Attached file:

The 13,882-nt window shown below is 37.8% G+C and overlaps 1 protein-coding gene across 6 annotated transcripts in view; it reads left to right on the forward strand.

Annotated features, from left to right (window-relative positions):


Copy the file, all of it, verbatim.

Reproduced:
The 13,882-nt window shown below is 37.8% G+C and overlaps 1 protein-coding gene across 6 annotated transcripts in view; it reads left to right on the forward strand.

Annotated features, from left to right (window-relative positions):